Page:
I used to sculpt

Rocks mostly. I sculpted (carved) some wood, too, but it was lava-rock, soapstone and marble that I did mostly. And I was almost good at it. I really liked it. I may still do…?

I used to race motorcycles, play sports and paint in acrylics and oils, too, but I was only semi-good at sculpting and, to be fair, mediocre is the better description. Adequate, perhaps? I just liked sculpting more than anything else and passion really is the primary muse.

I could just look at a rock and see something deep within it that was obviously needing just a little help to get out. It was usually pretty obvious to me. “There is a sea lion in there!” In fact, it was just a lump of rock but, like watching clouds and daydreaming, one can see all sorts of things in blobs. And I did.

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I haven’t sculpted in almost 35 years and, even then, that last piece came about fifteen years after the previous one. I have not really done much of anything in over 50 years. Claiming the ability to sculpt is now a spurious, false, weak-at-best, fantasy-at-worst falsehood. I am a sad, sculpting fraud. But I might also be an aspiring sculpting fraud. I am thinking about whacking at a few rocks again.

I say ‘fraud’ not because of false claims but primarily because I have the guilty proof of being a poseur right in front of me. I still have a half a dozen large soapstone and marble ‘blobs’ in the workshop and have had them for even longer than I have had the workshop. Seems I am clinging to my rocks (there’s a phrase, eh?). Maybe I am clinging to my past? I am definitely clinging to something……heavy and hard to move………

It is time to sculpt or get off the rock! So, yesterday, I started. A bit. I got out a blob of marble and looked at it and looked at it. You know what I saw? I saw a blob of marble. No sea lions. No nothing. When that ‘blankness’ comes, it is a good idea to just start whacking. Maybe the ‘vision’ is a little deeper in there, ya know? So, I got out the grinder and started to attack the marble. It turns out I have two pieces of marble on the same scale of hardness as diamonds. Two grinder disks later, I have an almost perfectly intact blob.

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The marble may be too hard. I do not have enough cutting discs at this rate. I have a small boulder of Onyx, too. It is definitely too hard – the discs barely scratch it. It seems half my inventory (about two hundred pounds or so) is too hard to work with but I had carried them all around for a long time before just learning that. And that now presents as a bit of a challenge for me (not quite as motivating as a passionate muse but still a push of sorts). I am gonna keep whacking, fer sure, but I have also sent away for a few more stone-whacking tools. No, I am not persistent, persevering or passionate………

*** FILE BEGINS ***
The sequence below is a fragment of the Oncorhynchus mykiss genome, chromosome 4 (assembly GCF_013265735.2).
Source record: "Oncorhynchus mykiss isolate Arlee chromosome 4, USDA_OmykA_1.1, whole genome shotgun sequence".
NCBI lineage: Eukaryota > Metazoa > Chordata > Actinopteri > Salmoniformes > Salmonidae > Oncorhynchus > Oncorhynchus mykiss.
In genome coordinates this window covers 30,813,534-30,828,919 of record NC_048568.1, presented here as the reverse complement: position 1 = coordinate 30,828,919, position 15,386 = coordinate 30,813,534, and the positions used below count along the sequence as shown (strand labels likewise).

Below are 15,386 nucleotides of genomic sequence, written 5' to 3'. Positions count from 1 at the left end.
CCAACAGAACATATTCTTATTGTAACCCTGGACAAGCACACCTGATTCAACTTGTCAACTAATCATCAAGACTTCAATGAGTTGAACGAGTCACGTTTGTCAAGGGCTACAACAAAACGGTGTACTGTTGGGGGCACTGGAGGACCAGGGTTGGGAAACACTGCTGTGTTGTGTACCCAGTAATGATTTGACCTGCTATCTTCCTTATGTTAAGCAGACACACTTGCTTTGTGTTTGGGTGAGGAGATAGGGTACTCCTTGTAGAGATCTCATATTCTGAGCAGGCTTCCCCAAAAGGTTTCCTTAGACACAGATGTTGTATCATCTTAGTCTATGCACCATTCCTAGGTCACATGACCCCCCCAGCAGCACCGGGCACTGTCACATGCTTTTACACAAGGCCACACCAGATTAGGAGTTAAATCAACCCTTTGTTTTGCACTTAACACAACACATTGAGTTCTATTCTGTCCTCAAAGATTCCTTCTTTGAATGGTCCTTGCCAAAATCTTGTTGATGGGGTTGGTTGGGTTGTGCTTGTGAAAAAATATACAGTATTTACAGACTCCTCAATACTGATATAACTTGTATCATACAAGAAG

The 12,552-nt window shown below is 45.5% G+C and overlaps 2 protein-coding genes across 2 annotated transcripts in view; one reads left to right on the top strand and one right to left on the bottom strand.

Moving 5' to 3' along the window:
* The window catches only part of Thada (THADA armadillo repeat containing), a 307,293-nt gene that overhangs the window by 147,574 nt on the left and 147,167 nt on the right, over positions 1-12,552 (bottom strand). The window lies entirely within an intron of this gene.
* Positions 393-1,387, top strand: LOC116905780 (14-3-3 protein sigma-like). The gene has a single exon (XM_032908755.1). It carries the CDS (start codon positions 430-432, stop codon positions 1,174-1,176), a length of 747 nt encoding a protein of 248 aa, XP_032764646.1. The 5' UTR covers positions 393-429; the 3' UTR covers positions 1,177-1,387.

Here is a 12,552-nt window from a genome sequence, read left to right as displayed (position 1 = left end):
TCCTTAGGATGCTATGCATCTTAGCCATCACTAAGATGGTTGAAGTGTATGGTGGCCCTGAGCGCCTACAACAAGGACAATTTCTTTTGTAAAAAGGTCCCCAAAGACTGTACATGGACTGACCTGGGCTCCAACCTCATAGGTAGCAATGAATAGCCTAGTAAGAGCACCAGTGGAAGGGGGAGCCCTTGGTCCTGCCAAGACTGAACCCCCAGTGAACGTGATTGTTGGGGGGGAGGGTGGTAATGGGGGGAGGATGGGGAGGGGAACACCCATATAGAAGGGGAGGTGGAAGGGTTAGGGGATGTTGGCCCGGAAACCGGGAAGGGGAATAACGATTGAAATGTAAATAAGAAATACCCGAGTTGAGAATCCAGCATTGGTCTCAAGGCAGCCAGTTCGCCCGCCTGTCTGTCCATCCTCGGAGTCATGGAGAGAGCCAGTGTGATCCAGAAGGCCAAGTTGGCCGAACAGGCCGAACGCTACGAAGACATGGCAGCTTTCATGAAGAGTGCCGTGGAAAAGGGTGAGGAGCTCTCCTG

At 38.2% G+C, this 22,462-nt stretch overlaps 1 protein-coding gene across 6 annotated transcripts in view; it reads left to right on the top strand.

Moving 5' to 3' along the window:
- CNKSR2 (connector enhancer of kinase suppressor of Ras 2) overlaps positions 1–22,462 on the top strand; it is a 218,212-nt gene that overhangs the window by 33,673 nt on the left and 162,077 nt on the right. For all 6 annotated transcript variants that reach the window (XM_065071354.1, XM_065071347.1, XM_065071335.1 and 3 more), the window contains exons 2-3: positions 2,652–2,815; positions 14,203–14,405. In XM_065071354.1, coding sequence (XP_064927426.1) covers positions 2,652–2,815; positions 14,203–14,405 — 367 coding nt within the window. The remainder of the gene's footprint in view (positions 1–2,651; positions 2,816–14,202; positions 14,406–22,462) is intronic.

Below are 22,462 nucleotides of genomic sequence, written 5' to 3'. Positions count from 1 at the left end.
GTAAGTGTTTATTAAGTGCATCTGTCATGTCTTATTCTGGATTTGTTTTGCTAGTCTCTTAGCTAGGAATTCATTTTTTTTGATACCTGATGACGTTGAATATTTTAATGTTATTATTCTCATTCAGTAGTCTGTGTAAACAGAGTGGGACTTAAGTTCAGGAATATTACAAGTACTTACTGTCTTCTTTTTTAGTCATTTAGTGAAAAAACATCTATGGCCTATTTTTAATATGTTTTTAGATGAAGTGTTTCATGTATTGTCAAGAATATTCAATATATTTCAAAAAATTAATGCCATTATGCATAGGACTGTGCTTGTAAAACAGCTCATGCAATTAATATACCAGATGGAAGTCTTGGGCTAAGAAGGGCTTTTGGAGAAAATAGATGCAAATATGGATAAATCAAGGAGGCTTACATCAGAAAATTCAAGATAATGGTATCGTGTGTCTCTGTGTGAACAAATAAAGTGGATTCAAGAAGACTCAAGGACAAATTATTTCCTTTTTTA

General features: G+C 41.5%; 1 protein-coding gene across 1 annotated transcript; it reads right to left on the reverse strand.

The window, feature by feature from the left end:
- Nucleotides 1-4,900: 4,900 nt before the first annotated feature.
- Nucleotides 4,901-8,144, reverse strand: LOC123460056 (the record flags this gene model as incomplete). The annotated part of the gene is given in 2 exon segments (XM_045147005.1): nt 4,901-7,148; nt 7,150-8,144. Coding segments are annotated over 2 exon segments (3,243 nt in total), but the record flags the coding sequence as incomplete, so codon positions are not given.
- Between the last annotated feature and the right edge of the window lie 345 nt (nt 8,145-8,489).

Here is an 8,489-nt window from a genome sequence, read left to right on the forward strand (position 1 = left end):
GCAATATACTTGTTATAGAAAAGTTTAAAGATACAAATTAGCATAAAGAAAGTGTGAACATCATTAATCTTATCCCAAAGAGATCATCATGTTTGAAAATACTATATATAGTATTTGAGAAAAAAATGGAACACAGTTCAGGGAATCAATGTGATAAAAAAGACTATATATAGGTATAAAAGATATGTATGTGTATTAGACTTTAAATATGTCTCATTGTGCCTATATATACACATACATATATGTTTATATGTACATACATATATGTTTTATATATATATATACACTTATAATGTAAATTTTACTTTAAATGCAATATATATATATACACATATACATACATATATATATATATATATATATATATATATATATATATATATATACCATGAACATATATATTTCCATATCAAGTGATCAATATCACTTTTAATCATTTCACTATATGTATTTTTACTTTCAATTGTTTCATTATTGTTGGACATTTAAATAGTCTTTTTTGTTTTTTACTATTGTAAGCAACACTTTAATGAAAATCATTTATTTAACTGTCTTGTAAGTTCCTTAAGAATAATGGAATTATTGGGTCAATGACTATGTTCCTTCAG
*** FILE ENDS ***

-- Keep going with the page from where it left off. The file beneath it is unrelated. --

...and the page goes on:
….stupid shows up a bit differently for me.

PS. If sculping art pieces does not come to any kind of aesthetically pleasing fruition, knowing how to split granite is a close second of achievement for me. I have a lot of protruding rocks on the site and some kind of get in the way at times. I may be able to ‘whack off’ a few sticky-out parts. That would be good. I tried doing that today, too. And it is amazing what kind of rubble one can make with a stone chisel. Uncontrolled, unskilled, pointless rubble but still, I made some beautiful rubble!

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Maybe I should stick to rubble-making?

4 thoughts on “I used to sculpt

  1. Well.
    When I saw the first picture I thought,
    “Thats one hell of a perfect marble cylinder you carved! The Stone masons at the Acropolis would be in awe.”
    Alas…. the next pic brought me from Mt Olympus…. back down to earth..

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  2. Years ago ( mid 1970’s ) I was in Peggy’s Cove Nova Scotia on a school trip and watched William de Garthe carve a “story of the village” into a low granite wall .
    He died before it was finished but the carvers/masons carried on..
    I went back a few years ago and its impressive.

    https://en.wikipedia.org/wiki/William_E._deGarthe

    Perhaps thats your destiny……

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  3. Had a bit the same reaction as noncon…I thought, damn, 2 artists living under the same roof, and he has been hiding this from us readers! But then, what is a man without dreams and aspirations! I also bought some books about furniture making, even bought some tools…and did nothing with it. I have read some parts of the book, and I really admire the “old school” furniture makers. So I think it is good that you take up again this artform, why else would you have been carrying these marble and onyx blocks to the island? But again, you put a big smile on my face on this sunny friday morning, you kinda made may day (again), so you might not be the best stone carver in the world, but for sure you have lots of other talents….keep writing these blogs please, there are little masterpieces for your small number of hardcore followers!

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